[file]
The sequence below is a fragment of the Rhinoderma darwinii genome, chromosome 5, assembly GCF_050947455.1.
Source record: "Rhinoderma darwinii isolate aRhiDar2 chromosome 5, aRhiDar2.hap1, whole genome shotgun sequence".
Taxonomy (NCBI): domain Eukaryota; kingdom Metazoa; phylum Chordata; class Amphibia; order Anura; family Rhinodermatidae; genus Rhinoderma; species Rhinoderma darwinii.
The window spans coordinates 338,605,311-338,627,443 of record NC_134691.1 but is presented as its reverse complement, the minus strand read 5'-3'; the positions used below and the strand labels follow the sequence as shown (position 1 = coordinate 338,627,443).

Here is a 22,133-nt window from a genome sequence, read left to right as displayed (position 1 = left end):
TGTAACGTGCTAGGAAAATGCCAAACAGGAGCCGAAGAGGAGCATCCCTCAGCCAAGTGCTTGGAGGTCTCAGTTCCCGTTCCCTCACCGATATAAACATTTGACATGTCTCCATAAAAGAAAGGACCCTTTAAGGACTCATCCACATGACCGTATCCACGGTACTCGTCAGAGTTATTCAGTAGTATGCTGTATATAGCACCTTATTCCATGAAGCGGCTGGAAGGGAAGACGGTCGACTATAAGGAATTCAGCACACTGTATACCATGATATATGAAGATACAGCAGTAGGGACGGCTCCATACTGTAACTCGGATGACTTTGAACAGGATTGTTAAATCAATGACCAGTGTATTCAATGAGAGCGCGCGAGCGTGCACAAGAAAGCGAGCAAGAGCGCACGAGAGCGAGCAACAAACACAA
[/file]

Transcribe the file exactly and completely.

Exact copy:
The sequence below is a fragment of the Rhinoderma darwinii genome, chromosome 5, assembly GCF_050947455.1.
Source record: "Rhinoderma darwinii isolate aRhiDar2 chromosome 5, aRhiDar2.hap1, whole genome shotgun sequence".
Taxonomy (NCBI): domain Eukaryota; kingdom Metazoa; phylum Chordata; class Amphibia; order Anura; family Rhinodermatidae; genus Rhinoderma; species Rhinoderma darwinii.
The window spans coordinates 338,605,311-338,627,443 of record NC_134691.1 but is presented as its reverse complement, the minus strand read 5'-3'; the positions used below and the strand labels follow the sequence as shown (position 1 = coordinate 338,627,443).

Here is a 22,133-nt window from a genome sequence, read left to right as displayed (position 1 = left end):
TGTAACGTGCTAGGAAAATGCCAAACAGGAGCCGAAGAGGAGCATCCCTCAGCCAAGTGCTTGGAGGTCTCAGTTCCCGTTCCCTCACCGATATAAACATTTGACATGTCTCCATAAAAGAAAGGACCCTTTAAGGACTCATCCACATGACCGTATCCACGGTACTCGTCAGAGTTATTCAGTAGTATGCTGTATATAGCACCTTATTCCATGAAGCGGCTGGAAGGGAAGACGGTCGACTATAAGGAATTCAGCACACTGTATACCATGATATATGAAGATACAGCAGTAGGGACGGCTCCATACTGTAACTCGGATGACTTTGAACAGGATTGTTAAATCAATGACCAGTGTATTCAATGAGAGCGCGCGAGCGTGCACAAGAAAGCGAGCAAGAGCGCACGAGAGCGAGCAACAAACACAA